From that point of view Whish's attempts were so heroic....
SSW said…
How do you mean subverted? It wasn't that there was anything especially present specifically to destroy Indian thought forms or obliterate the knowledge. Hortus Malabaricus was written and preserved in Latin because van Rheede rogue though he was, was interested in it. Books were preserved in the West, we in India writing on our palm leaves weren't that interested in the preservation of knowledge, because of our laissez faire attitude. While some of us venerated education our idiotic caste system tried to keep knowledge within certain communities. Not that other parts of the world did not try to do it, Europe certainly did, but we were more successful than others and contributed to our own stultifications. If the united Indian subcontinent which at that time was larger than Western Europe had established a university system with peer reviews and support from commercial classes as there had been in Europe we may have had great universities as we once did. But instead we chose to go another way.
Maddy said…
Thanks SSW
an interesting comment, well...In this case, you saw that there were overt and subtle reasons for the decline of the Kerala school. Both Plofker and Joseph have gone into it. The main reason was the suppression of astronomy, astrology and such sciences as religious superstition. As the Gregorian calendar took over, interest and belief in the Kollam calendar declined. Students believed in the power of the west, the conqueror and the developments there, the teachings of luminaries like Newton and so on...

regarding medicine, you saw how ayurveda got suppressed and allopathy took over. jadibooti - herbal medicine was scoffed and discarded. books supporting it were kept inaccessible from the mainstream, like the Hortus.

Now they are all coming out slowly and interestingly, ayurveda survived only because of lower castes, who for various reasons still believed in it. In fact ayurveda practice was (barring the kottakkal warriers & some others) to some extent kept in continuance by the thiyaas of malabar.

I covered the hortus M earlier, check these out
Maddy said…
I will now give you a little teaser.
there was once a young man who rose to become the principal of the Ayurveda college in Madras.For various reasons he strayed from that discipline and moved to America in the 20' and went onto become a famous biochemist, the finder of a cure for filaria, the antibiotic tetracycline and provided faber with some of the chemicals for his first trials in chemotherapy...
SSW said…
Mr. Yellapragada Subbarao was somebody amazing. You think of the Indians who never won the Nobel Prize I guess people like him and ECG Sudarshan would top the list , though sadly winning the Nobel prize is as much networking and self promotion as it is to real research work. I know the Kottakal story for many reasons as well as something about the smaller Ayurvedic schools in Trichur. I must read more about the active suppression of native sciences and for that matter engineering. I'm afraid I don't have much knowledge in that area. I mean the actual ingredients of zoot steel is still being researched.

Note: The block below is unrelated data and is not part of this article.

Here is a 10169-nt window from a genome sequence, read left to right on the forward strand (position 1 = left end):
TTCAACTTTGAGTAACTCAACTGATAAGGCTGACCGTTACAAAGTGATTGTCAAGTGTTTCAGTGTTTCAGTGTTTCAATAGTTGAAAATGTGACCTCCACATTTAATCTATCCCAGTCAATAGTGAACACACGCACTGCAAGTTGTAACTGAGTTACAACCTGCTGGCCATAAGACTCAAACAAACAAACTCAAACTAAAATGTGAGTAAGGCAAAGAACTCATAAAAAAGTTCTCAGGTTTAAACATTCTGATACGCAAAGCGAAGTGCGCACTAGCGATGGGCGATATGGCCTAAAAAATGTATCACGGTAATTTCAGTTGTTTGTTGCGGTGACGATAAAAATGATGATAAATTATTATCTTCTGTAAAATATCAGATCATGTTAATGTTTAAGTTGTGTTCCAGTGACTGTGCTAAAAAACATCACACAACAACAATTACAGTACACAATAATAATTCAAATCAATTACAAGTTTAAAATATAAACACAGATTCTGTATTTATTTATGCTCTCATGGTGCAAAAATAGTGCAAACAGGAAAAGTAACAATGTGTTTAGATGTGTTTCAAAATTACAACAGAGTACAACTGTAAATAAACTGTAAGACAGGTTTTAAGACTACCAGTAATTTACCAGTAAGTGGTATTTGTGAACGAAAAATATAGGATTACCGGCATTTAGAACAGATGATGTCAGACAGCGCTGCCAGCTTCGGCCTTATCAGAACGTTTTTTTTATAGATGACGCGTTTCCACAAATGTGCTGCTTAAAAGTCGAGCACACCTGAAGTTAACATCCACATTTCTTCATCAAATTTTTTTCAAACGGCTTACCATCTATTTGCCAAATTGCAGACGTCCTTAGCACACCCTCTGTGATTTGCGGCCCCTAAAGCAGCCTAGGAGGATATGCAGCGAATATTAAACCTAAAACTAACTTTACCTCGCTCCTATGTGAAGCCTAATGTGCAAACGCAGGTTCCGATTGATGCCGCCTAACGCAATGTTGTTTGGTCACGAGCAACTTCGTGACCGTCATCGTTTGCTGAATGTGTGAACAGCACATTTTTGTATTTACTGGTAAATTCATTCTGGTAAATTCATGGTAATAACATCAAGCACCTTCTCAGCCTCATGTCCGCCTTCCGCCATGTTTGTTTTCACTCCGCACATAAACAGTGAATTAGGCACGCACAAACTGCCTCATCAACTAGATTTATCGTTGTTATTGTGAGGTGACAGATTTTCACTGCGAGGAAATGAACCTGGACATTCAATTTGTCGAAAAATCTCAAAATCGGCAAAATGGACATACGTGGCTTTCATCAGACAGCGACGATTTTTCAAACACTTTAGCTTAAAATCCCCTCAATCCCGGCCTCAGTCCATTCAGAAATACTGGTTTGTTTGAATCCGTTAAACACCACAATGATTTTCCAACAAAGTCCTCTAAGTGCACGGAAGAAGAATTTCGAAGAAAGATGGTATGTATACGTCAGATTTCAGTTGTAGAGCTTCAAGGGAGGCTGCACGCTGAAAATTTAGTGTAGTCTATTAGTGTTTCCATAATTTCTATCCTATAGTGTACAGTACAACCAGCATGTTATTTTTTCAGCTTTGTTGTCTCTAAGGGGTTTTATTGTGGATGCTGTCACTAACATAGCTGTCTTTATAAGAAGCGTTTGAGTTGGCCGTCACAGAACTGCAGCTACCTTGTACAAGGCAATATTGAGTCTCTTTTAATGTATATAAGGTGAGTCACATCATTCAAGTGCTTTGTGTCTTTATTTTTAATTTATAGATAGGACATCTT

I think I did read your article on Hortus Malabaricus, though I must go back and check. There were a couple of interesting articles on it some years back, I think India Today had one.
From your accoount it appears that Whish had spent much of his time in South Malabar ( with headquarters at Cherplacherry). As acknowledged by Geeverghese Joseph, it was Whish's paper which introduced the world to Madhava's theories ( although the initial welcome was skeptical.)
Prof. Joseph had given a lecture at a meeting of Calicut Heritage Forum some years ago. One of the questions put to him was whether the Jesuits could have been responsible for taking out the Kerala School ideas to the western world. His reply was tentative - he said more research was required and greater access to the Papal archives.
Another marvel in this respect is the contribution of the mathematicians and astronomers of Vettath swaroopam. The small village of Trikkandiyur was once host to brilliant scholars like Neelakantha Somayaji and Achutha Pisharodi. I am not aware of any systematic study of their contribution. One hopes the Malayalam University at Tirur ( which has a department for heritage studies) takes this up.
Maddy said…
Thanks CHF..

Whish was in S Malabar until 1823. The studies and papers on Maths were possibly done while he was there and perhaps before he moved to Calicut. But it could also be just after for he had exploratory discussions with the Kadathanad Raja. I also feel that most of his temple inscription studies took place when he was in South Malabar and when he had more time at his disposal.

There are a large number of published works on the Kerala school and the Alattiyur mathematicians. Joseph believes that Jesuits Ricci, Schrech, Diego Gonsalves and Rubino were trained mathematicians sent with a task of learning the Eastern sciences.